Monday, February 27, 2012

Reversing the Flow

The Natural Gas Market Flips Cheniere Energy's Plans Upside Down

Today Cheniere Energy (CQP) announced that Blackstone committed to invest $2Bn in inequity in the company's planned project to build natural gas liquefaction facilities on the Louisiana coast where CQP has an export/import terminal for gas.  Handy press release with details here:

This is interesting to anyone who follows the US natural gas market, which must be the only commodity on the planet that hasn't rallied in the past couple of years.  Cheniere is a company with an interesting past.  In the 2000s, CQP quite a lot of money (much of it borrowed) to build out a terminal in Louisiana that would allow the import of natural gas from ships.  At the time, the US was clearly short of natural gas and prices steadily increased, making imports from other parts of the world profitable even with the considerable expense of liquefying the gas at its point of origin, putting it on a ship, sailing it a long distance, and regassifying once it landed in the US.  Unfortunately for CQP, not long after the company was really ready to ramp up its import terminal (these things take lots of time to build) the shale drilling/fracking revolution took place in the US natural gas industry and supply from onshore wells considerably outstripped demand.  Even worse, much of the rest of the world saw demand for natural gas outstrip supply, as Europe, China and more recently Japan ramped up purchases of gas.  The strategy of importing cheap gas from overseas to sell at a premium in the US was suddenly upturned.  Since the infrastructure CQP had developed was only designed to bring gas into the US, the company had a problem.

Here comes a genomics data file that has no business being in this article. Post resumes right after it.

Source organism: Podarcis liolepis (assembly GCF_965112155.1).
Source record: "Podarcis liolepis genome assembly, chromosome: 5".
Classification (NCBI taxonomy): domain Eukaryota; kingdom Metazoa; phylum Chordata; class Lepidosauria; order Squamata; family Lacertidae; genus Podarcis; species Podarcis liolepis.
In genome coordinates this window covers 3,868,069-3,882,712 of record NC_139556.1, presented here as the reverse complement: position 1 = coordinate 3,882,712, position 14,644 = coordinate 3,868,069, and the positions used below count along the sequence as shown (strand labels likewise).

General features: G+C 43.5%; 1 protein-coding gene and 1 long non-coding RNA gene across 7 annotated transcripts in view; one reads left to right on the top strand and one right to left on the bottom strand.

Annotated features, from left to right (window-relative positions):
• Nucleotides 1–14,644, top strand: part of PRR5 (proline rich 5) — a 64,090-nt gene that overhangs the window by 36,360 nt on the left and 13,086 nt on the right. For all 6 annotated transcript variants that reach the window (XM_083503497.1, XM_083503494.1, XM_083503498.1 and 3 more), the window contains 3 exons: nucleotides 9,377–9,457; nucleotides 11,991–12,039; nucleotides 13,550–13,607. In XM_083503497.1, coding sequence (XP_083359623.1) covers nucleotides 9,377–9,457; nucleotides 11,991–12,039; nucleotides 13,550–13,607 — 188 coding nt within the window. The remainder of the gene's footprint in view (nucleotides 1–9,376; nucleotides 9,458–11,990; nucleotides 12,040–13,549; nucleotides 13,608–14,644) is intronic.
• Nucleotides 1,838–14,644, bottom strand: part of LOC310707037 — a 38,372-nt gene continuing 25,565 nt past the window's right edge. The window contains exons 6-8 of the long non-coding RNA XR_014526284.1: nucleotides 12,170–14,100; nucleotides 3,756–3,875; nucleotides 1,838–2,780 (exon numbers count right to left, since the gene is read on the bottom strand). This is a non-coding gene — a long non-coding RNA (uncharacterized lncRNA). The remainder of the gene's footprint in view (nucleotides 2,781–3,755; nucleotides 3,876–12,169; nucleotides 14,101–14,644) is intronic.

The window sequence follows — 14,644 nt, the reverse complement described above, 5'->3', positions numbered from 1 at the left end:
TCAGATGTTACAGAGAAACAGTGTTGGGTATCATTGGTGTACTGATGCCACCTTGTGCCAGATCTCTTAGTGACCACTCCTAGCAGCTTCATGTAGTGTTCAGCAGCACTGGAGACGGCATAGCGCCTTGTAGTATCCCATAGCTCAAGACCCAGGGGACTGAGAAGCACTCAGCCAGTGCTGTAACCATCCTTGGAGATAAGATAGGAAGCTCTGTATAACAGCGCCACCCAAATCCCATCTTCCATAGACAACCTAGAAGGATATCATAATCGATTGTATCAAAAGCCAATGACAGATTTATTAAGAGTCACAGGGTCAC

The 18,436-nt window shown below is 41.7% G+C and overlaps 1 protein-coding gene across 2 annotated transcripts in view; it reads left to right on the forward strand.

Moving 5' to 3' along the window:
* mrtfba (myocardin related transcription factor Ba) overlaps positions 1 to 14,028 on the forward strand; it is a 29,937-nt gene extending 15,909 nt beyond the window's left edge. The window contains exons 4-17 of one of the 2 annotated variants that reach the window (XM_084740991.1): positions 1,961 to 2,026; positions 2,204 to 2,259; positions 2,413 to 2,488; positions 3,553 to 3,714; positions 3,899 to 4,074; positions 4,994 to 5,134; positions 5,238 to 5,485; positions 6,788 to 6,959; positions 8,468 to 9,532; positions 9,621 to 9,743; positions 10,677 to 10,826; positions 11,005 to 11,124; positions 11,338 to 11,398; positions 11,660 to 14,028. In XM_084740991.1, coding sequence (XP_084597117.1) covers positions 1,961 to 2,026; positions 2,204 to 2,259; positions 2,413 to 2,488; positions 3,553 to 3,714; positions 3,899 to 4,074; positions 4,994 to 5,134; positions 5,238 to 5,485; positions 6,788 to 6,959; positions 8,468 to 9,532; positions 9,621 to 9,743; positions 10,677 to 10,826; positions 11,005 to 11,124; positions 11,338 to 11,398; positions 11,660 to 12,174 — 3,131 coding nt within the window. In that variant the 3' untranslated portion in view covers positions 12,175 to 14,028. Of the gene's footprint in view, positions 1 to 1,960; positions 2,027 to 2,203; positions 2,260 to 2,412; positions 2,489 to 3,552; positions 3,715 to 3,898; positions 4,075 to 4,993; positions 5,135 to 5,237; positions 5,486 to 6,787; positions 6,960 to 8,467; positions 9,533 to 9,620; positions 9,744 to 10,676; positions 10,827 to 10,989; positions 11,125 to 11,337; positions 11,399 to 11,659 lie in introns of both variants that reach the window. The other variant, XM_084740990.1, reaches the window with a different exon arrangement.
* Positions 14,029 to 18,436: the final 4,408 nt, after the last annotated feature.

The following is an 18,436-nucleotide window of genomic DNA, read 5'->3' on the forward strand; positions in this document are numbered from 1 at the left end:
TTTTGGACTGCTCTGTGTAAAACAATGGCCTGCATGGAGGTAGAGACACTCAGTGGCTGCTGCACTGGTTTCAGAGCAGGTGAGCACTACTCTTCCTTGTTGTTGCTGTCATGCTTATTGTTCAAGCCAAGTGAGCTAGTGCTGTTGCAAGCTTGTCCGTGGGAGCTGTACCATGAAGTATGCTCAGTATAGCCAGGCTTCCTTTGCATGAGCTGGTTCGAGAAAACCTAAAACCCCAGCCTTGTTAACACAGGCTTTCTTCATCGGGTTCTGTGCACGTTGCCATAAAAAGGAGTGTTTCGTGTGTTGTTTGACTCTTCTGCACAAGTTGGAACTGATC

Wednesday, February 22, 2012

Cognitive Dissonance: What To Make of a Divergence Between Share Prices and Fundamentals?

Divergence Between Dry Bulk Share Prices and Rates Leaves Many Scratching Heads

Over the past two months, there has been a very large divergence between dry bulk day rates and equity prices, with day rates plunging on the order of 50+% since the beginning of 2012 while equities in the sector have done almost exactly the opposite. The above chart is illustrative of this trend, showing the Baltic Dry Index (an index of day rates earned by various types of dry bulk ships) dropping while a representative equity (EGLE, a leveraged owner of Supramax class ships) rises significantly. This has caused a lot of head scratching and profanity among the people who follow this sector closely. The short to medium term outlook for the industry is anything but positive, so it is quite frustrating to the sector specialists to see such a huge difference between what they know is happening in their industry of focus and the stock prices of companies in that industry. As an analyst I encounter this conundrum frequently, especially in the case of beaten up sectors and hated companies. So what are we to make of such cases? Is this just a temporary flash in the pan caused by the unwashed masses trading securities they don’t understand? Have all the “experts” missed some massive, obvious fact?

Tuesday, February 21, 2012

When To Get Off The Bus

Figuring Out When To Sell

Every investor must figure out what to buy, when and how much to pay. We spend a huge amount of time and effort pursuing the next investment, and Gawd only knows how many gazillions of pages have been written on how to do it. However, unless you are Warren Buffett, every purchase ultimately requires one to make a decision about when to sell this particular investment and at what price. Unfortunately, much less attention is paid to the sell decision, in part because the investment industry is primarily focused on taking in funds rather than disgorging them. Yet make no mistake: when you sell and for what price is just as important as the purchase decision. There are a few key considerations on sell strategies which vary according to the nature of the investment and the goals of the investor.